There are numerous reasons why many seniors lose their appetite or refuse to eat. We share six suggestions for encouraging seniors who have lost their appetite to eat.
Have a Regular Snack and Meal Routine
Having an orderly daily schedule and having meals at approximately the same period each day assists bodies to be prepared to dine during those times.
Don’t depend upon your senior kin’s instincts of feeling hunger pangs (it numbs over time) before serving them meals.
Serve Smaller Portions of High Nutrient Foods
Some seniors might feel uneasy when they encounter some mass portions of food placed before them. Instead of serving huge portions, serve small portions.
Or you could change to a regular practice in which seniors eat five lighter meals to replace three bigger ones.
Boost the healthy calories in those smaller servings by adding the following:
- Finely diced meat, cheese, and egg
- Olive oil
- Peanut or other nut kinds of butter
- Soft cheeses, including mascarpone or ricotta
For faster cooking, you may cook meals in bigger batches. Please keep it in distinct compact-sized containers so it’s easier to serve and heat.
Remove The Need for Utensils
The challenges of being unable to utilize a fork, spoon, or knife might make some seniors not want to eat in frustration at the trouble.
To enable them to eat without fuss, try serving meals that might get eaten without utensils or using adaptive utensils.
- Chicken nuggets or bits
- Fish fingers
- Boiled or raw veggies, including broccoli, carrots, bell pepper strips, or cucumber pieces
Get Plenty of Easy-to-Eat Snacks Standing Ready
Several seniors might nibble over the day instead of eating full meals. This might work.
Keep various delicious, healthy, and essential snacks accessible, so they pick from healthy selections.
- Cheddar sticks or cheese strips
- Full-cream yogurt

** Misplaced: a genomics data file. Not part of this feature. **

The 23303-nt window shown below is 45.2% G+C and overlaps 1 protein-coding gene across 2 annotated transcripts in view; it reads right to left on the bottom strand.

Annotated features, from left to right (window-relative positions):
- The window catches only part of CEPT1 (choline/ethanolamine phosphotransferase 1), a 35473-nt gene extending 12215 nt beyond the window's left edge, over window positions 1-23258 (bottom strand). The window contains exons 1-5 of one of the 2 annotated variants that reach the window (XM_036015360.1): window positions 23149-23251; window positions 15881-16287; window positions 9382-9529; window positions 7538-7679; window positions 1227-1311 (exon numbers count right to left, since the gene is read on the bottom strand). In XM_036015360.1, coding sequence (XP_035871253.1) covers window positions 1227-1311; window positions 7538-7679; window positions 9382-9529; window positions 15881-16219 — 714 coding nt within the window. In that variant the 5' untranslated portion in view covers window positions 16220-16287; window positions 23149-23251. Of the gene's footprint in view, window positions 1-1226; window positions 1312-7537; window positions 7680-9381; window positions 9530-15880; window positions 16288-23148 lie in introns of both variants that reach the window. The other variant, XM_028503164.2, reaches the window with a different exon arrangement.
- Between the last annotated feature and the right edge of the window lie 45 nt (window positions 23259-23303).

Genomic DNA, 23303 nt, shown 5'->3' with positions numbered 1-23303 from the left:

- Sliced fruit, fresh or packed
- Peanut butter and toast
- Cheese and biscuits
- Full-cream cottage cheese
- Whole milk or banana milk
Make Smoothies or Milkshakes
If chewing is complicated or challenging, even with tiny bits of food, consider serving softer or more fluid meals.
- Nutritious soups – seasoned with olive oil, cream, or pureed veggies or meats
- Organic smoothies – add fruit, bananas, full-cream yogurt, or veggies, including spinach or carrots
- Hot chocolate
- Full-cream milk
- Milkshakes – soft chilled ice cream works better than not eating
- Necessary: This does not solve problems for those with dysphagia (swallowing issues).
Keep Track of Meals That Work Well
Keep diaries so you may keep records of the meals your senior kin likes, ingredients they don’t enjoy, and ingredients that may be harder to eat or are slow to digest.
You might track the specific times of day they’re more willing to eat, and times they hold an improved appetite.
Keeping records enables you to experiment with ingredients that work well and stop adding ingredients that aren’t.
Our signature dining program guarantees several satisfying and delicious options for every meal daily. A good diet is essential for a healthy brain. This is especially so for seniors, who may be at risk of developing Alzheimer’s or dementia.
Like any other part of your body, the brain requires the proper nutrients to stay healthy. If you want to boost your brain or keep your cognitive functions tip-top, eating our meals to prevent brain decline will ensure that the food is both nutritious and delicious. Enjoy flavors from around the world, local specialties, regionally inspired comfort favorites, and special requests.